SALT LAKE CITY — Thousands of California radio listeners are saying “no, no, no, sir” to banning “Baby, It’s Cold Outside.”
What’s going on: San Francisco radio station KOIT announced it will end its ban on “Baby, It’s Cold Outside” after thousands of listeners approved the song through a poll, CBS San Francisco reports.
Flashback: Last week, several radio stations opted to ban the song due to a national outcry over the song’s lyrics, which critics say don’t work in the era of #MeToo. Those stations included KOIT in San Francisco, KOSI in Colorado and CBC Radio in Toronto, according to my report.
- But KOIT’s program director Brian Figula said he would put the ban on hold while he sought feedback from listeners, according to CBS News.
- "After hearing from thousands of Bay Area listeners via polling, phone calls, emails and social media, KOIT has concluded that the vast majority consider the song to be a valuable part of their holiday tradition, and they still want to hear it on the radio," Figula said in a statement Monday.
Vote: The vote wasn’t close as 77 percent of listeners opposed banning the holiday classic.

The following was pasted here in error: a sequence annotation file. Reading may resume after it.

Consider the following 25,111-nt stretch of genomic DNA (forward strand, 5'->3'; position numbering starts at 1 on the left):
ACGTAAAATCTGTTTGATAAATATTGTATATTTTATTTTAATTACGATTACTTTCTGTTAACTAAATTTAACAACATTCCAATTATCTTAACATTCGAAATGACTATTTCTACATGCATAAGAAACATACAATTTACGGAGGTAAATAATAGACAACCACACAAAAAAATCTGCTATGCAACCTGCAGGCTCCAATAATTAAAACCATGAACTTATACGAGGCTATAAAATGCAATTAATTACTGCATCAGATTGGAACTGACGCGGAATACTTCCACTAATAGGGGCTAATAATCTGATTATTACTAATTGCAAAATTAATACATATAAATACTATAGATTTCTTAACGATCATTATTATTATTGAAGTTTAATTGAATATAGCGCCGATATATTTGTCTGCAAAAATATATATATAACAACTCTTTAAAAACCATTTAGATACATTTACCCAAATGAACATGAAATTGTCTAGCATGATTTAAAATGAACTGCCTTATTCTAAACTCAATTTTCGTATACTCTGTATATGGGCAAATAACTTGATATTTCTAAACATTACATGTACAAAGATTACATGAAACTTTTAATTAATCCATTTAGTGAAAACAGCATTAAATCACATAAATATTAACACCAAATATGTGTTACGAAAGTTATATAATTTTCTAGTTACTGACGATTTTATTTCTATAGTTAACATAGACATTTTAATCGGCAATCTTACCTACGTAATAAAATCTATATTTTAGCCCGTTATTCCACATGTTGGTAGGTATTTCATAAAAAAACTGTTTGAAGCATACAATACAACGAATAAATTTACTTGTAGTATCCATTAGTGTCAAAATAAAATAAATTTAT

- "KOIT's listeners have spoken, and the overwhelming message is they do want to hear 'Baby, It's Cold Outside' on our station, as they have throughout the years," he said. "More than 7 out of every 10 listeners who responded said although some lyrics of the song may reflect a different era and a different sensibility than today, still they love the tradition and history of the song, and want to hear it as part of their holiday season."
Origins: “Baby, It’s Cold Outside” was penned by Frank Loesser in 1944, but many consider it to be controversial during the #MeToo movement.
- “The song's lyrics describe a woman trying extricate herself from a date and saying ‘no, no, no,’ while a man insists that she stays as he moves in closer, pours her more alcohol, and warns about the weather outside. Critics of the song say the lyrics promote date rape,” according to CBS News.
National voices: Several national voices have spoken in favor of the song despite the controversy.
Susan Loesser, the daughter of Frank Loesser, told NBC News her father would be “furious” over the controversy.
- “I think it would be good if people looked at the song in the context of the time," she said, according to my report. “It was written in 1944.”
- “People used to say 'what’s in this drink' as a joke. You know, 'this drink is going straight to my head so what’s in this drink?' Back then it didn’t mean 'you drugged me.'"